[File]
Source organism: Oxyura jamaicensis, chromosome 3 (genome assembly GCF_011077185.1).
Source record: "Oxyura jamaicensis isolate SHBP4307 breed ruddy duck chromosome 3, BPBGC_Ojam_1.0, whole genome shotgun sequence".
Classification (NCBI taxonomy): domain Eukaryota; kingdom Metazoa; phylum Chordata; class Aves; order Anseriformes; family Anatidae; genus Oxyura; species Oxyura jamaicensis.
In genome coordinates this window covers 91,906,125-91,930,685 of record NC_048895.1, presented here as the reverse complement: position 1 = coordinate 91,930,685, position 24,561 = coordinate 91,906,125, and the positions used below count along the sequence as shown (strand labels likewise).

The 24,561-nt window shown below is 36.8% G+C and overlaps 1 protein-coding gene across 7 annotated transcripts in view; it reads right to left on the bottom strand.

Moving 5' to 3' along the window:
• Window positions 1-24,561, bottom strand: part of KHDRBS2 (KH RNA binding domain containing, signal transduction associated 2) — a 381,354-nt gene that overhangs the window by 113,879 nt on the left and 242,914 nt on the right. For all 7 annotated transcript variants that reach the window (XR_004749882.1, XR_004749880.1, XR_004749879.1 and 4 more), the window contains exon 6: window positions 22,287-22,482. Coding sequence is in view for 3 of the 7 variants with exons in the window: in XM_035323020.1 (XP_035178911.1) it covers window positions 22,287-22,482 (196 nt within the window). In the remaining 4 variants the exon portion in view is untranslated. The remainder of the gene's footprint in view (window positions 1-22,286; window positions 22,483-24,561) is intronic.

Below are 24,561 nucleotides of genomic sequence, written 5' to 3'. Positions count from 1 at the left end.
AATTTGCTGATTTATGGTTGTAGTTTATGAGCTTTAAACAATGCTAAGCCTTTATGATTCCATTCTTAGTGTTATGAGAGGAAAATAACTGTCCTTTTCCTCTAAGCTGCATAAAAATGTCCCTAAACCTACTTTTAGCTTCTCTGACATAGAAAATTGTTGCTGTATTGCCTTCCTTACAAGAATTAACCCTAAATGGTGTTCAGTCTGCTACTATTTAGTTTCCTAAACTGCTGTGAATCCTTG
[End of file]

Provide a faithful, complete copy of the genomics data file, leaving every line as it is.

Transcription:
Source organism: Oxyura jamaicensis, chromosome 3 (genome assembly GCF_011077185.1).
Source record: "Oxyura jamaicensis isolate SHBP4307 breed ruddy duck chromosome 3, BPBGC_Ojam_1.0, whole genome shotgun sequence".
Classification (NCBI taxonomy): domain Eukaryota; kingdom Metazoa; phylum Chordata; class Aves; order Anseriformes; family Anatidae; genus Oxyura; species Oxyura jamaicensis.
In genome coordinates this window covers 91,906,125-91,930,685 of record NC_048895.1, presented here as the reverse complement: position 1 = coordinate 91,930,685, position 24,561 = coordinate 91,906,125, and the positions used below count along the sequence as shown (strand labels likewise).

The 24,561-nt window shown below is 36.8% G+C and overlaps 1 protein-coding gene across 7 annotated transcripts in view; it reads right to left on the bottom strand.

Moving 5' to 3' along the window:
• Window positions 1-24,561, bottom strand: part of KHDRBS2 (KH RNA binding domain containing, signal transduction associated 2) — a 381,354-nt gene that overhangs the window by 113,879 nt on the left and 242,914 nt on the right. For all 7 annotated transcript variants that reach the window (XR_004749882.1, XR_004749880.1, XR_004749879.1 and 4 more), the window contains exon 6: window positions 22,287-22,482. Coding sequence is in view for 3 of the 7 variants with exons in the window: in XM_035323020.1 (XP_035178911.1) it covers window positions 22,287-22,482 (196 nt within the window). In the remaining 4 variants the exon portion in view is untranslated. The remainder of the gene's footprint in view (window positions 1-22,286; window positions 22,483-24,561) is intronic.

Below are 24,561 nucleotides of genomic sequence, written 5' to 3'. Positions count from 1 at the left end.
AATTTGCTGATTTATGGTTGTAGTTTATGAGCTTTAAACAATGCTAAGCCTTTATGATTCCATTCTTAGTGTTATGAGAGGAAAATAACTGTCCTTTTCCTCTAAGCTGCATAAAAATGTCCCTAAACCTACTTTTAGCTTCTCTGACATAGAAAATTGTTGCTGTATTGCCTTCCTTACAAGAATTAACCCTAAATGGTGTTCAGTCTGCTACTATTTAGTTTCCTAAACTGCTGTGAATCCTTG